Moreover, the centrality of Australia property to the wealth of the national polity increasingly distorted policy and even elections. In the 2008 global financial crisis, the then Labor government bailed out the the big four banks with guarantees to their offshore loans, rewriting the entire rule book for Australia’s financial architecture in one panicked afternoon. Public subsidies poured into demand-side stimulus, as well as RMBS markets. Any notion that Australian property was a “market” evaporated. Australian property was, and remains, a kind of asset quango, a public/private partnership in support of the retirement plans of its pre-dominant Baby Boomer generation.
MacroBusiness cover all elements of Australian property daily.
These guarantees exist to this day and reached their peak distortion to the political economy in 2016 when the ruling Liberal/National Party Coalition government fought and won an election in the singular defense of “negative gearing”, the principal tax policy most responsible for investor’s favouring property over other asset classes.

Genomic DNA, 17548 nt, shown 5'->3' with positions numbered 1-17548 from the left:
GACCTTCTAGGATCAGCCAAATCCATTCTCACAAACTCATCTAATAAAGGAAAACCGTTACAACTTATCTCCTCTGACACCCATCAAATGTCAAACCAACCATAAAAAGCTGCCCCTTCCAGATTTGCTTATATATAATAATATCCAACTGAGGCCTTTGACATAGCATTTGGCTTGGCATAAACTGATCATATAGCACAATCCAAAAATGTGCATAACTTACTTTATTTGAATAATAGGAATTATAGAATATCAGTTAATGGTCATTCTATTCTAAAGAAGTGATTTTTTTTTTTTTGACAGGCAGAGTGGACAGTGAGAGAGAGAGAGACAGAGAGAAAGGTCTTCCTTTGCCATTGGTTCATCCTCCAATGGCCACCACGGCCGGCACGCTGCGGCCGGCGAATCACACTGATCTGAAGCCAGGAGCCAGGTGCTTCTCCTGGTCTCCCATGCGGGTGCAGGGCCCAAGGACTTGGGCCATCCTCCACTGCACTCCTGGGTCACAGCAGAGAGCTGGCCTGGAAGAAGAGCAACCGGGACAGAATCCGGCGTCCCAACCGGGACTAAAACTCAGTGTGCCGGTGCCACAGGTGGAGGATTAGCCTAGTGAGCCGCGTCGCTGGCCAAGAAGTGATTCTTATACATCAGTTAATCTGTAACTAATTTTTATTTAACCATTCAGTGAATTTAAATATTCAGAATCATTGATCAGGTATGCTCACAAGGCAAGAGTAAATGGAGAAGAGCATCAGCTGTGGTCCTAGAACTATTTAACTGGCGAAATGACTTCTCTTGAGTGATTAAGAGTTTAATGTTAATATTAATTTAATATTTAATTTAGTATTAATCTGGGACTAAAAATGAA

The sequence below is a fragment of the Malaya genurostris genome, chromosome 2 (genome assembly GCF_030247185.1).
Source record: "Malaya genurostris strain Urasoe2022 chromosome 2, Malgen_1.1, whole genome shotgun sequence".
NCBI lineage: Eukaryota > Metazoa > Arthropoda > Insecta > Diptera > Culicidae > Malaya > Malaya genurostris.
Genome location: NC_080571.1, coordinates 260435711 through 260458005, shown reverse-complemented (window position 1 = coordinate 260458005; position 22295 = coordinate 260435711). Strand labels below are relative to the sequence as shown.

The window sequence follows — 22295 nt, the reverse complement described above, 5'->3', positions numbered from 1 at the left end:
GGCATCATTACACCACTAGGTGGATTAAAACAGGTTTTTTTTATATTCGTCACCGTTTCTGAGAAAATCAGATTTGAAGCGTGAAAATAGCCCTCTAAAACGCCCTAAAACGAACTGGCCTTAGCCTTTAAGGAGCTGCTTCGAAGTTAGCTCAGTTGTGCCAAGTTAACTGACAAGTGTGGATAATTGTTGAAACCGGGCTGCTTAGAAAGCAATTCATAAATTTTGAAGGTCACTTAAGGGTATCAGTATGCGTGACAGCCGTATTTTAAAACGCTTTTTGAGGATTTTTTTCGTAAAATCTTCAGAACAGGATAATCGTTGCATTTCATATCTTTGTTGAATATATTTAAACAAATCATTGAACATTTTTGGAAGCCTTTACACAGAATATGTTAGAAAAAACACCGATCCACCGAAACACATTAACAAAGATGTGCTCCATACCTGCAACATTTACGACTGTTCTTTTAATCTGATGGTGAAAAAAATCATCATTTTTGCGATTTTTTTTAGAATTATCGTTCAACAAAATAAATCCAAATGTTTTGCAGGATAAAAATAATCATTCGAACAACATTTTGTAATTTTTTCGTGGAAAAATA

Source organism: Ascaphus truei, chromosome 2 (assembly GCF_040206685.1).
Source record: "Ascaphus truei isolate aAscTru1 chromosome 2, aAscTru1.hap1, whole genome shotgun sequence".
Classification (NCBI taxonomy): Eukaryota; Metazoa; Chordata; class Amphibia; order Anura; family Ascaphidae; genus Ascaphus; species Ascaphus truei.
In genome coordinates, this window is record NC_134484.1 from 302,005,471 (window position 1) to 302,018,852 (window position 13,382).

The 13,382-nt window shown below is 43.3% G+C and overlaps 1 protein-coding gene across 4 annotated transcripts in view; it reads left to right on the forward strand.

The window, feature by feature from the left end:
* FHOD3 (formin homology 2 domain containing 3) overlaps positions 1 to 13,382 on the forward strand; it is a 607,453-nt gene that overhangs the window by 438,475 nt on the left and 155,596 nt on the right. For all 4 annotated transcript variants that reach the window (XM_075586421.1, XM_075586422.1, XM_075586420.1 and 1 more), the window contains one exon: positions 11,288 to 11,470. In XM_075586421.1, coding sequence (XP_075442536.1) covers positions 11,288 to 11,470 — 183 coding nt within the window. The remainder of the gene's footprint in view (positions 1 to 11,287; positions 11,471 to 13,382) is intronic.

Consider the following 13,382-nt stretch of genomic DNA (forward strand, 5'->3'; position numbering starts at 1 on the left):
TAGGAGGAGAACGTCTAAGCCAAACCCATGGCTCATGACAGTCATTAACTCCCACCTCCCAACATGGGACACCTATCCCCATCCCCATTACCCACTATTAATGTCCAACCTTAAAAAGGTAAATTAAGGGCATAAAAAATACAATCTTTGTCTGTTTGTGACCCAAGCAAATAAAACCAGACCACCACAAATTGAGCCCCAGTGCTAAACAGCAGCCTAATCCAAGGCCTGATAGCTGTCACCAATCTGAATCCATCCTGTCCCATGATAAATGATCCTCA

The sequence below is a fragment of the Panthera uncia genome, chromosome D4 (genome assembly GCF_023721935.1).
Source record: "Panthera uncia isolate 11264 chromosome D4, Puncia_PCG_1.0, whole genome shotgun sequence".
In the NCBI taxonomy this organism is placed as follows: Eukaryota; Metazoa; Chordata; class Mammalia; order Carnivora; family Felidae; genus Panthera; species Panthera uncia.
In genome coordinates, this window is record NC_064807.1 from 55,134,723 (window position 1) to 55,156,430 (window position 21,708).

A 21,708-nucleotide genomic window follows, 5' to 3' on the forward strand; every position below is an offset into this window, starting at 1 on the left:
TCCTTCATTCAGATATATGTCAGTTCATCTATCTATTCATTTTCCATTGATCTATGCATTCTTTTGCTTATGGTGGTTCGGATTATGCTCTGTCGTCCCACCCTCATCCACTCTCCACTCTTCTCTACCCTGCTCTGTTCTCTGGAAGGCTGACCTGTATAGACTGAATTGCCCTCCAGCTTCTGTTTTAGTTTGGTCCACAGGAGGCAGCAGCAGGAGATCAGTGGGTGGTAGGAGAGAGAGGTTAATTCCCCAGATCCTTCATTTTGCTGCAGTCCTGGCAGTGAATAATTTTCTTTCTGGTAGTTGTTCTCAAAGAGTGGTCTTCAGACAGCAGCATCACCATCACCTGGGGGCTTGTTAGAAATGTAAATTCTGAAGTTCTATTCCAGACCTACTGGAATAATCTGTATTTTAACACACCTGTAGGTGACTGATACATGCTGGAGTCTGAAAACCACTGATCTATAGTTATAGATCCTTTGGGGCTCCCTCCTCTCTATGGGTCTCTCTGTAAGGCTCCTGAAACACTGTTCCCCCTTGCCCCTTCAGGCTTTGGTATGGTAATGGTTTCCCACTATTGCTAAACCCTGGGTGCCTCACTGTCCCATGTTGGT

Contemporary Australia does not just have a property bubble, it has morphed into Propertocracy in which the primacy of house prices determines who leads the country, what policies are chosen and which generations prosper.
Cross-posted from David Collyer at Prosper Young academic Philip Soos has developed a unique Australian property database that allows us to inspect the entrails from many angles and in detail. Some data dates from as early as the mid-1800’s. We owe him thanks for this selfless public service. You can access his spreadsheets here. There
By Leith van Onselen As noted by Houses & Holes earlier, UBS has today come out with a note upgrading its housing forecasts. It now expects 10% price growth this calendar year and 5% the next, as well as the following pick-up in dwelling construction: In this detailed note we reiterate our forecast for dwelling
By Leith van Onselen Australia’s building products manufacturers have come out today warning that the hoped-for recovery in housing construction required to fill the void left as the housing boom unwinds is proving patchy. From the AFR: Boral, Fletcher Building, CSR and Adelaide Brighton have been forced to cut thousands of jobs, close plants, write